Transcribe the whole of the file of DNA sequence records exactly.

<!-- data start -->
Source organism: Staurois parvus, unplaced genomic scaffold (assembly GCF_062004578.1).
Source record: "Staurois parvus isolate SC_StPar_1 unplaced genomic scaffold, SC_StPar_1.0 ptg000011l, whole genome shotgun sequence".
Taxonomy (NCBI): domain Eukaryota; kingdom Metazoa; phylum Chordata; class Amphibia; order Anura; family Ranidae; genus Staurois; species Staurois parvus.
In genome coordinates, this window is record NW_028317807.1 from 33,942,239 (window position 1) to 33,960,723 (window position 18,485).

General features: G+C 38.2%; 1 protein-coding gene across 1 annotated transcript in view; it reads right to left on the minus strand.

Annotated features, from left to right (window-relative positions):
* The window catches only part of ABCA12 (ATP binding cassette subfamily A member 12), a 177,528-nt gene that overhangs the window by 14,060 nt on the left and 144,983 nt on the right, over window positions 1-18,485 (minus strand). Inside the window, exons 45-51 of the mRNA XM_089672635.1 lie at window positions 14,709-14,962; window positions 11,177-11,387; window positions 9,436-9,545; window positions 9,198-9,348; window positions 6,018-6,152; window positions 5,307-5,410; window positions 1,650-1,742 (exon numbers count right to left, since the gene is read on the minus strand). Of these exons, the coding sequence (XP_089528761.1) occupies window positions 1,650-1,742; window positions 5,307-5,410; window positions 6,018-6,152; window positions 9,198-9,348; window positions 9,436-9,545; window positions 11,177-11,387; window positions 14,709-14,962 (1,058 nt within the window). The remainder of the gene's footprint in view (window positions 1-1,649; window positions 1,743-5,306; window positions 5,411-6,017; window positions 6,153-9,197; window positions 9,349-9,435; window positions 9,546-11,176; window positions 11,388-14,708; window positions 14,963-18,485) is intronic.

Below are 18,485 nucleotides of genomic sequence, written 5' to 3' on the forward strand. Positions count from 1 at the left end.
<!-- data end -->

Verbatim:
Source organism: Staurois parvus, unplaced genomic scaffold (assembly GCF_062004578.1).
Source record: "Staurois parvus isolate SC_StPar_1 unplaced genomic scaffold, SC_StPar_1.0 ptg000011l, whole genome shotgun sequence".
Taxonomy (NCBI): domain Eukaryota; kingdom Metazoa; phylum Chordata; class Amphibia; order Anura; family Ranidae; genus Staurois; species Staurois parvus.
In genome coordinates, this window is record NW_028317807.1 from 33,942,239 (window position 1) to 33,960,723 (window position 18,485).

General features: G+C 38.2%; 1 protein-coding gene across 1 annotated transcript in view; it reads right to left on the minus strand.

Annotated features, from left to right (window-relative positions):
* The window catches only part of ABCA12 (ATP binding cassette subfamily A member 12), a 177,528-nt gene that overhangs the window by 14,060 nt on the left and 144,983 nt on the right, over window positions 1-18,485 (minus strand). Inside the window, exons 45-51 of the mRNA XM_089672635.1 lie at window positions 14,709-14,962; window positions 11,177-11,387; window positions 9,436-9,545; window positions 9,198-9,348; window positions 6,018-6,152; window positions 5,307-5,410; window positions 1,650-1,742 (exon numbers count right to left, since the gene is read on the minus strand). Of these exons, the coding sequence (XP_089528761.1) occupies window positions 1,650-1,742; window positions 5,307-5,410; window positions 6,018-6,152; window positions 9,198-9,348; window positions 9,436-9,545; window positions 11,177-11,387; window positions 14,709-14,962 (1,058 nt within the window). The remainder of the gene's footprint in view (window positions 1-1,649; window positions 1,743-5,306; window positions 5,411-6,017; window positions 6,153-9,197; window positions 9,349-9,435; window positions 9,546-11,176; window positions 11,388-14,708; window positions 14,963-18,485) is intronic.

Below are 18,485 nucleotides of genomic sequence, written 5' to 3' on the forward strand. Positions count from 1 at the left end.